Topic tags: John Warhurst, Julia Gillard, Tony Abbott, Labor, Coalition


 

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Regarding both Government and Opposition in Canberra, John, I am reminded of Lord Acton's adage about power. In this particular situation I would suggest that the almost aphrodisiac quality the possession of power holds for the PM and what appears to be the Leader of the Opposition's steady climb towards its intellectual Viagra are both not good for the country. The PM cut her teeth politically in student politics at Melbourne whilst Abbott did the same at Sydney. As a graduate of Melbourne I would regard with askance any former student politico from there. We urgently need better politicians more interested in the long term future of the economy and nation. I regard the current bunch as being metaphorically guilty of premature ejaculation in that their lust for power and domination means they cannot do anything for the long term good of the nation. The NBN fiasco and the disaster to come re Australia's biggest military lemon to come - the largest conventional submarine yet to be built (remember the appalling Collins Class tin cans?) and Abbott's proposed "solutions" leave me totally underwhelmed. Oh for something like the British Liberal Democrats!
Edward F | 04 May 2013


When making that most important of decisions - my political allegiance - I need look no further than my knowledgable and observant friend, Leunig: From "Presidents and Prime Ministers" Our leaders stand like queens and kings/So noble, truthful, just and wise/That tears of gladness fill our eyes./Until, upon election day/We vote and have them flushed away. (Thanks Leunig)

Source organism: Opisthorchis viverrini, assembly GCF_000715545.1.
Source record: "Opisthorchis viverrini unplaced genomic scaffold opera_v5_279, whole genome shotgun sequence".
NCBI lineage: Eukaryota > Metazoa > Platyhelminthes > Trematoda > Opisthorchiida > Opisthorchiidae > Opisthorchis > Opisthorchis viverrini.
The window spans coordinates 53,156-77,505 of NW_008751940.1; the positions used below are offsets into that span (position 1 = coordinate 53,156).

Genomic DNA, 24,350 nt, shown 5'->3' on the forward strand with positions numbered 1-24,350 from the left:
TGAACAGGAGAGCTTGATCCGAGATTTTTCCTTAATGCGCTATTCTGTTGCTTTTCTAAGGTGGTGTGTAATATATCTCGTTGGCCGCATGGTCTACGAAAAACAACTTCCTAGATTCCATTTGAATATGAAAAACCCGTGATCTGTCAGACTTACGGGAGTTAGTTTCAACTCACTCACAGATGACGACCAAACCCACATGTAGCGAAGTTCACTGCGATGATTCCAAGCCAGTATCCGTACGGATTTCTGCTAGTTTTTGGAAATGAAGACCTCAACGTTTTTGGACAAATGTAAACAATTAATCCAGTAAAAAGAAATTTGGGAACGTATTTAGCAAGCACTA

Pam | 05 May 2013


No need to insult the Gillard government by saying the opposition has given it 'lame duck' status. The Gillard govt has achieved this all on its own. Once the manifest lies pile up and are continually evident to the public (carbon tax, surplus etc etc), there is a loss of credibility and no amount of blaming the 'other' party can make up for it.
Skye | 06 May 2013


Thanks for this, John. My only objection is that you repeat the mantra that the Labor-led minority government is on the way out. (You make this statement no fewer than 3 times.) If you have any serious concerns about the LNP alternative, I suggest that you resist this temptation. We are in danger of unwittingly, or at least, unthinkingly playing into the hands of those who have created what they hope will be a self-fulfilling prophecy. Let's keep our minds open. Let's think for ourselves. Let's not be anybody's dupes. Let's look at the facts, and let's reject the spin. (For Fair Media Alliance - http://fairmediaalliance.wordpress.com/
Kate Ahearne | 06 May 2013


No need to insult the Gillard government by saying the opposition has given it 'lame duck' status. The Gillard govt has achieved this all on its own. Once the manifest lies pile up and are continually evident to the public (carbon tax, surplus etc etc), there is a loss of credibility and no amount of blaming the 'other' party can make up for it.
Skye | 06 May 2013


SKY, I would like to take issue with you and all the others who insist that the Government are telling lies when they have to change track and either do or not do something. That's like promising I would be at a meeting when a road crash prevents me from being there. Lies are of a very different order and are about protecting myself when the truth reveals me as being utterly self-serving. Which makes me wonder why you can't use your real name when you write. What are you afraid of?!
Peter Hardiman | 06 May 2013


Julia Gillard has achieved this remarkable situation all on her own. She has negotiated with pathetically weak Independents to form a Govt that has had no connection with the electorate. She was complicit in the ending of Kevin Rudd's prime ministership. She, and she alone, has attacked Tony Abbott without let up and on the advice of her self appointed, John McTernan. Then she announced an election date and is proceeding to make decisions that will negatively impact the next govt - whether it be Liberal or Labor. There is no way this situation can be described as anything but lame duck - and it is getter lamer. [Less than 30% of a democracy want them to continue and they cannot all be wrong.] Time to view this with clarity for all Australians.
Jackie | 06 May 2013